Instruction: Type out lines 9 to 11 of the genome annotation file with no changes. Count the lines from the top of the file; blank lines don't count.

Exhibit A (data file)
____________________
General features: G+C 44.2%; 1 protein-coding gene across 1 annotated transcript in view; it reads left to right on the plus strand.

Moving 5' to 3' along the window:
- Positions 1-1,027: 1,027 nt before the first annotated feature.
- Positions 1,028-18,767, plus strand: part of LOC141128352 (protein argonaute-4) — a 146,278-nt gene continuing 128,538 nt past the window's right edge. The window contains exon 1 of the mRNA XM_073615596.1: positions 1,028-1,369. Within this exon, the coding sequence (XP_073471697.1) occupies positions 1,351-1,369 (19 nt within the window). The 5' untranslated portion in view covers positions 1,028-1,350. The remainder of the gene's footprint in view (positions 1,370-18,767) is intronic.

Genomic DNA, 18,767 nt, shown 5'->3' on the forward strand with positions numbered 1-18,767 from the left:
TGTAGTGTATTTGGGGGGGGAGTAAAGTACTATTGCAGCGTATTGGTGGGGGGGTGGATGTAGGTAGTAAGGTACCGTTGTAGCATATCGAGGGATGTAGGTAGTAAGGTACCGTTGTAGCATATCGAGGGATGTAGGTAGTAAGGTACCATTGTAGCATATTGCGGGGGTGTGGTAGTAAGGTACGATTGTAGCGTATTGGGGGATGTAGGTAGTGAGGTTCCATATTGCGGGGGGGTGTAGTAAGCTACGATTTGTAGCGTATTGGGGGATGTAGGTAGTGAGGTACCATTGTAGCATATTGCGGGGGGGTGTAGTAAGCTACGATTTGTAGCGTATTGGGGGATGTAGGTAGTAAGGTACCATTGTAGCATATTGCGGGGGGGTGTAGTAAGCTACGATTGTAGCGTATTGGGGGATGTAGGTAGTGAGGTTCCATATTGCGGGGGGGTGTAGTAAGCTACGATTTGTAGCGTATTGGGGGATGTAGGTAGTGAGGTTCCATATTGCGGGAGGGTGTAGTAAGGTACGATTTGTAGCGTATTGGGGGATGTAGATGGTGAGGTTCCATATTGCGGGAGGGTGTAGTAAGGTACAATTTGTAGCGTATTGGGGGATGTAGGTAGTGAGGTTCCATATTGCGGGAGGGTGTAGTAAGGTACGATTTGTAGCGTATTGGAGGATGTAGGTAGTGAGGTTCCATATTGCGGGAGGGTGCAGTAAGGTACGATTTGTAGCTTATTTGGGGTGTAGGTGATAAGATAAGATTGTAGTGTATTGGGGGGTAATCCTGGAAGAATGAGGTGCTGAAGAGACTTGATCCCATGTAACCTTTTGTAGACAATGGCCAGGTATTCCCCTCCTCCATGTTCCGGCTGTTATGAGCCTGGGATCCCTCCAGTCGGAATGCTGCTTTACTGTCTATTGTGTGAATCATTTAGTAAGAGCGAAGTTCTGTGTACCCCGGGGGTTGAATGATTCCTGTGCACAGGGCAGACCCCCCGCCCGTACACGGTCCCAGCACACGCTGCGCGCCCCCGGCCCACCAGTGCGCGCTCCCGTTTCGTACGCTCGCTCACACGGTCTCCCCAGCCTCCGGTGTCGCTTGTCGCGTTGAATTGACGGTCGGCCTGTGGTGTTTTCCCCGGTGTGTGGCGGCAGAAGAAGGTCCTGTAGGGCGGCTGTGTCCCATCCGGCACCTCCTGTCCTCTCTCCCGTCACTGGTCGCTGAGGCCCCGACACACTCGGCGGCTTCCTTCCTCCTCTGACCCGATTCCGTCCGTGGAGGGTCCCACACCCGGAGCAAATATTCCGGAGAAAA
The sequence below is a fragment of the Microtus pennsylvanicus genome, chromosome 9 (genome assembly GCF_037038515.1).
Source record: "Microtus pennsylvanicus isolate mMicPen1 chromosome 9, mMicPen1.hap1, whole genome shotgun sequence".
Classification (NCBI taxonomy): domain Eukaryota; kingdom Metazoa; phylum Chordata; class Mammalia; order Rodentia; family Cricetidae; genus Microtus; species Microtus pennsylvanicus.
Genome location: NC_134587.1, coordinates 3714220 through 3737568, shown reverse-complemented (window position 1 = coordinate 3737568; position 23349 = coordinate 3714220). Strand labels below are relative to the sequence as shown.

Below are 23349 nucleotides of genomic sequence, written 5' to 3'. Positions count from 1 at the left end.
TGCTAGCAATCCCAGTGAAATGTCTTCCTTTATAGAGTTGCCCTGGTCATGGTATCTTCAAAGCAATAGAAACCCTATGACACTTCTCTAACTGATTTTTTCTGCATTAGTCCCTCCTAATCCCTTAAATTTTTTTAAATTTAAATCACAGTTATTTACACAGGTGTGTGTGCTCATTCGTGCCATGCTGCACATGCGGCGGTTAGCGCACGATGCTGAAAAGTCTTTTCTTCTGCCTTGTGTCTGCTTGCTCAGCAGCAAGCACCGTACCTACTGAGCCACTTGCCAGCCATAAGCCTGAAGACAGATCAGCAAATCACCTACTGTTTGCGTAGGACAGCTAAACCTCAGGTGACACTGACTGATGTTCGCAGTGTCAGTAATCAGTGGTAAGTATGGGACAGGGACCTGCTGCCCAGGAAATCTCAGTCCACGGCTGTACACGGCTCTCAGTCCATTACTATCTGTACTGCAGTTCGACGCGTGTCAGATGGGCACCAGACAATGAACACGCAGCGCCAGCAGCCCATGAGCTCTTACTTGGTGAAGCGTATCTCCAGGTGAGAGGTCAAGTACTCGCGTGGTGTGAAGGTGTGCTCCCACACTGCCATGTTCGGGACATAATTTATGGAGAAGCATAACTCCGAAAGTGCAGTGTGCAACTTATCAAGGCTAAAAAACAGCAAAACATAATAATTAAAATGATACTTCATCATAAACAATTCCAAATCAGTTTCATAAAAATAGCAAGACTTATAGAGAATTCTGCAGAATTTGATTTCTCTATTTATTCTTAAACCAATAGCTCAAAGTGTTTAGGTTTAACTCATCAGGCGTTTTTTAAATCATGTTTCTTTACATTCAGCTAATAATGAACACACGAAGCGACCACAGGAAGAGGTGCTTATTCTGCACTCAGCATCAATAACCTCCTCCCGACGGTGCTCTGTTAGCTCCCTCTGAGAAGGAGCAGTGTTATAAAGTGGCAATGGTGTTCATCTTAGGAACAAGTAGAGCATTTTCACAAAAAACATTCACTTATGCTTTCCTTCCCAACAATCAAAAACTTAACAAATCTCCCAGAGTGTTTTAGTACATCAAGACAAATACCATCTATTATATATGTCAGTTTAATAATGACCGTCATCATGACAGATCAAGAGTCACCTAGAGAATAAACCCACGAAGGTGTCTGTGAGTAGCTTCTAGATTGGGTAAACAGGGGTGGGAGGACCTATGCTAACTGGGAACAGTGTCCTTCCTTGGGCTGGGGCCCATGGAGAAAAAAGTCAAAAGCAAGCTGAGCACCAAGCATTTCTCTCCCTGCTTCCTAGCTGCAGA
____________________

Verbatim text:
Classification (NCBI taxonomy): domain Eukaryota; kingdom Metazoa; phylum Chordata; class Mammalia; order Rodentia; family Cricetidae; genus Microtus; species Microtus pennsylvanicus.
Genome location: NC_134587.1, coordinates 3714220 through 3737568, shown reverse-complemented (window position 1 = coordinate 3737568; position 23349 = coordinate 3714220). Strand labels below are relative to the sequence as shown.

Below are 23349 nucleotides of genomic sequence, written 5' to 3'. Positions count from 1 at the left end.